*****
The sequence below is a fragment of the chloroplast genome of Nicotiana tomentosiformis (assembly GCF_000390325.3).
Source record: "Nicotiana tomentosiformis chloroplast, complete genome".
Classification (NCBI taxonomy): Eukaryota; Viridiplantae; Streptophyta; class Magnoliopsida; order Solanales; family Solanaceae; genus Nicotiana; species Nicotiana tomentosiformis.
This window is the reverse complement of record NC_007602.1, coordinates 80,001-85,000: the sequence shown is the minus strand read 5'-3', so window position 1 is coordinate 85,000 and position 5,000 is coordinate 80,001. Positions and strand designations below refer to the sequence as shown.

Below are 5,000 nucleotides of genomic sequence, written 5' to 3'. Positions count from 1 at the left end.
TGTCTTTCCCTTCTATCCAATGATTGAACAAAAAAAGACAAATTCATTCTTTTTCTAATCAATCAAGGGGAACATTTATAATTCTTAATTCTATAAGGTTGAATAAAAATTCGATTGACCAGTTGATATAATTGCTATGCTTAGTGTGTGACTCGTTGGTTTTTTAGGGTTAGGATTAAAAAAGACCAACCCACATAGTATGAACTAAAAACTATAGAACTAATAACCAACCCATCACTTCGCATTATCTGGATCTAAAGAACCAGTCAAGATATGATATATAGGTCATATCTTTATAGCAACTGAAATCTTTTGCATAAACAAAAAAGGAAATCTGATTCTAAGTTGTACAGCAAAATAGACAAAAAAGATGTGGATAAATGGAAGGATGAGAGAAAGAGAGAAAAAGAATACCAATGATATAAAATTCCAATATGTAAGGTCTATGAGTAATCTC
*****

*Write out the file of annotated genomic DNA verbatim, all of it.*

The sequence below is a fragment of the chloroplast genome of Nicotiana tomentosiformis (assembly GCF_000390325.3).
Source record: "Nicotiana tomentosiformis chloroplast, complete genome".
Classification (NCBI taxonomy): Eukaryota; Viridiplantae; Streptophyta; class Magnoliopsida; order Solanales; family Solanaceae; genus Nicotiana; species Nicotiana tomentosiformis.
This window is the reverse complement of record NC_007602.1, coordinates 80,001-85,000: the sequence shown is the minus strand read 5'-3', so window position 1 is coordinate 85,000 and position 5,000 is coordinate 80,001. Positions and strand designations below refer to the sequence as shown.

Below are 5,000 nucleotides of genomic sequence, written 5' to 3'. Positions count from 1 at the left end.
TGTCTTTCCCTTCTATCCAATGATTGAACAAAAAAAGACAAATTCATTCTTTTTCTAATCAATCAAGGGGAACATTTATAATTCTTAATTCTATAAGGTTGAATAAAAATTCGATTGACCAGTTGATATAATTGCTATGCTTAGTGTGTGACTCGTTGGTTTTTTAGGGTTAGGATTAAAAAAGACCAACCCACATAGTATGAACTAAAAACTATAGAACTAATAACCAACCCATCACTTCGCATTATCTGGATCTAAAGAACCAGTCAAGATATGATATATAGGTCATATCTTTATAGCAACTGAAATCTTTTGCATAAACAAAAAAGGAAATCTGATTCTAAGTTGTACAGCAAAATAGACAAAAAAGATGTGGATAAATGGAAGGATGAGAGAAAGAGAGAAAAAGAATACCAATGATATAAAATTCCAATATGTAAGGTCTATGAGTAATCTC